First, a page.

You can still acknowledge your child’s emotions while giving them a chance to regulate themselves. “I can see you are really upset about this. It’s okay to be upset. It doesn’t seem like what I am saying is helping. You remember what to do when you’re upset, and you remember how to calm down. I’ll be over here when you need me.”
You aren’t abandoning your child with their emotions, you are trusting them to put some of the strategies in place that you have taught them.
You also make a note that they need attention, you make sure to do that later that day — have some quality one-on-one time and reconnect. But right, now, it’s okay to give them space to regulate.
They may ask for you to come back and that’s fine. After a short while, you might check on them and ask if they need a hug. Or, they may just need a little time on their own — we all do sometimes!!
Related: Time-out vs. Time-In: Is There a Better Way? Why You Need the Flexibility of a Feeling-Break
8. Let’s have a Do-over!
Oh, how I love do-overs !!
Here’s the scene: You’ve planned a fun activity. You are so excited!! You are trying to get everyone out the door — emotion and excitement are high. Something happens — now your husband is upset — your child has acted out — the kids are fighting and you are so disappointed. ):
Whoa!!! This is not the fun we had planned for today! This is not fun for anyone. That was not the way to handle that situation, was it? She didn’t mean to hit you in the eye with her coat sleeve and you know it’s not okay to hit ever. Let’s have a do-over!! Let’s try it all again!! How can we do it better this time??
Sometimes everyone needs a chance to reset.
Sometimes kids know they have messed up and they want to save face, they want a chance to do it better.
A do-over is not always appropriate, for example, if feelings have been deeply hurt a do-over can be dismissive of the person with hurt feelings.
But, so many situations are little tiffs that we let get under our skin that pile-up and become more and more frustrating.
Give your family a chance to do it over and start out on a good — no on a great note!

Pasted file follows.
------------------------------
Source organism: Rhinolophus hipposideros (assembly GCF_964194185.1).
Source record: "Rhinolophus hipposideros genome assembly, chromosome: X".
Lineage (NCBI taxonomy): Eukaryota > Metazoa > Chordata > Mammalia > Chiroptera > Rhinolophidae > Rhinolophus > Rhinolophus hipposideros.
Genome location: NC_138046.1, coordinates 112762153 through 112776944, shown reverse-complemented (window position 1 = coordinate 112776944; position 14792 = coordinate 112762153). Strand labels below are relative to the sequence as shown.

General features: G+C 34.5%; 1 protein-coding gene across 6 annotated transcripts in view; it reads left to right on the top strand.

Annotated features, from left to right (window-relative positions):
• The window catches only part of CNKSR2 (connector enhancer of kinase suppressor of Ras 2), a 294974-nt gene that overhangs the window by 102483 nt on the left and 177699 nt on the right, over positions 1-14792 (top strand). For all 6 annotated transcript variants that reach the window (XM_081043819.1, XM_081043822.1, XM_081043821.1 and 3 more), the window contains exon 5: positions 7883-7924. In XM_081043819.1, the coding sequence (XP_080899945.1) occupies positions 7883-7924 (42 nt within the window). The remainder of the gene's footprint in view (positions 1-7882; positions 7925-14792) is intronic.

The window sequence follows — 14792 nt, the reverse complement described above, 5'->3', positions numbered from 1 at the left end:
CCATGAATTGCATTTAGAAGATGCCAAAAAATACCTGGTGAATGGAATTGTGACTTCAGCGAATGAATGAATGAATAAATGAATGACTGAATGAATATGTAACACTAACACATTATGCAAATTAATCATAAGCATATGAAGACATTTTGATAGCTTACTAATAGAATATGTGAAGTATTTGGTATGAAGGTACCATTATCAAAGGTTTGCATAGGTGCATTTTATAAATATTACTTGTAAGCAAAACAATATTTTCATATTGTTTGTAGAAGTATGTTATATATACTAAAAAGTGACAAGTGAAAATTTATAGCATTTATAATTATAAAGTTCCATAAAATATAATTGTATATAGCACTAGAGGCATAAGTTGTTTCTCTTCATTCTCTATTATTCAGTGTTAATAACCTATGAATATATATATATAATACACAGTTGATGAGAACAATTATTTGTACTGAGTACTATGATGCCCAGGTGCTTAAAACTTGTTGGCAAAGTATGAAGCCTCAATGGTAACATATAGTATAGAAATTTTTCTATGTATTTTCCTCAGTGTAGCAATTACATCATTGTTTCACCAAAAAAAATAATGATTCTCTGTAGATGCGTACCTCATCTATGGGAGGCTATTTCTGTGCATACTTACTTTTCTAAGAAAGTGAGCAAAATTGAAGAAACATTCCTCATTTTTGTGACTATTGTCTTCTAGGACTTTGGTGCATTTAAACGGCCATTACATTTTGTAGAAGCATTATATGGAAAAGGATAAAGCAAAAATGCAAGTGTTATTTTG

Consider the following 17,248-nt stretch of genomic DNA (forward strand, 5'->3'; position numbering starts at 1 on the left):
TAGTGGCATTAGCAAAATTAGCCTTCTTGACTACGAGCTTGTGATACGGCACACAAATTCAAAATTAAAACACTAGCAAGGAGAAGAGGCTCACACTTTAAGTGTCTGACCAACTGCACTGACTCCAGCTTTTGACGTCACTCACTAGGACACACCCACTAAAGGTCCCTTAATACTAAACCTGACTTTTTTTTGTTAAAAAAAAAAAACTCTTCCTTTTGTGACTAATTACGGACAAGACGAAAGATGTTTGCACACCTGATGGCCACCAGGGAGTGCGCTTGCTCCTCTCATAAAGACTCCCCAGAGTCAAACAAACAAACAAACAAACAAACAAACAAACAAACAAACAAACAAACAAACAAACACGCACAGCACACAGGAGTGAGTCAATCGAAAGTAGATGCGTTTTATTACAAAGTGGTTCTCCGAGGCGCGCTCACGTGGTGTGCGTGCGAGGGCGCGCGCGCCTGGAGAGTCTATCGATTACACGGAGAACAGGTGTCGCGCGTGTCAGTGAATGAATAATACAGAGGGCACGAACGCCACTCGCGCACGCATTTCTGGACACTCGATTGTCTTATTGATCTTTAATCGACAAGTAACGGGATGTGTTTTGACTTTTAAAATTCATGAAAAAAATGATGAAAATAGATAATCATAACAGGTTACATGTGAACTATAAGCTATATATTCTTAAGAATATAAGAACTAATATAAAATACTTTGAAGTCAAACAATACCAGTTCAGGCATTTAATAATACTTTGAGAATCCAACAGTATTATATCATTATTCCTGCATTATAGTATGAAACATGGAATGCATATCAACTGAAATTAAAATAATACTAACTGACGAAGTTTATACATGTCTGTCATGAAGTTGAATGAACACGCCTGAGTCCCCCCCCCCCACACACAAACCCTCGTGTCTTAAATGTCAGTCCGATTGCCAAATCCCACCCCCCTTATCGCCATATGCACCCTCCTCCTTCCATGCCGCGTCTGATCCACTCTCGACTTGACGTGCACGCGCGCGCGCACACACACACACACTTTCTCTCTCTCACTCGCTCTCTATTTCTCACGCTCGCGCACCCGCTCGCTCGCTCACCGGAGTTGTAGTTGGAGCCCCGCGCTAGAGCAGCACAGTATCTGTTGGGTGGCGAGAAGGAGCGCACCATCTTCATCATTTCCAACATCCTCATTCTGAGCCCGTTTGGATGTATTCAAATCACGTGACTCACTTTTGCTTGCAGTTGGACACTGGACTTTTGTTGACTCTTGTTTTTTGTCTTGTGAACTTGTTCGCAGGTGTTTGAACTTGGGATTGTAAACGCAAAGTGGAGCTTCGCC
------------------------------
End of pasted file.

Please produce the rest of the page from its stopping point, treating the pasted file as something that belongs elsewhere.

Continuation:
9. What can we learn from this? What is the lesson in this?
Teaching our children that there is a lesson when we struggle is so important. That there is a lesson in our pain, disappointment, anger. That problems that are hard to solve lead to opportunities.
That it is through our mistakes that we grow.
This is not just true for academic situations or achievements. It is true for relationships, for friendships, for dealing with hard social situations.
It is true of things that make us feel sad, things that make us doubt ourselves.
What is the emotion trying to tell us? Maybe that we handled a situation wrong. Maybe to try again and not give up. Maybe not everyone is a good friend. Maybe that we haven’t been a good friend and that we need to apologize.
Emotions are not just random things that happen to us — emotions are lessons — emotions are the fabric that connects to the ones we love.
10. You’ll Remember Next Time.
When your child does something they shouldn’t do and you correct their behavior– say this. Or when you’ve worked through a tantrum and taught them better ways to express their emotion, before they go onto the next thing say, “You’ll remember next time.”
That one simple phrase communicates so much to children. It tells them that their failure today isn’t a permanent failure and that they can change.
It gives them something positive to focus on, “You’ll remember next time to use your words.”
It also helps them resolve their current feelings (I feel bad now, but next time I can do better) and gives them a sense of relief and a desire to try next time.
If they do remember next time they might even point it out to you “I remembered Mama! I used my words!” with their eyes shining with pride. And you’ll respond with a “Yes, you did remember! You used your words!” just as excited as they are.
When they do that you know it happened — they were empowered to change their behavior from within.
More Resources: Heart-to-Heart Talks — 68 Conversation Starters for Kids
For more ways to bond with your child, download these Heart-to-Heart Talks: Conversation Starters for Kids. Ensuring that your relationship with your child is one of open communication takes conscious effort, especially as your kids get older and only grudgingly answer questions about their day with monosyllables.
While conversation starters aren’t THE answer to open-communication, they can be an important piece of the puzzle. These questions are designed to get to know your child on an even deeper level and to discuss things you might not think about otherwise — things about resiliency, critical thinking, and emotions.
Free Printable: Emotion-Coaching Parent Phrases: What to say when your child is upset
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I have mine on my fridge so I can easily remember to help my child work through emotions instead of reaction with my own.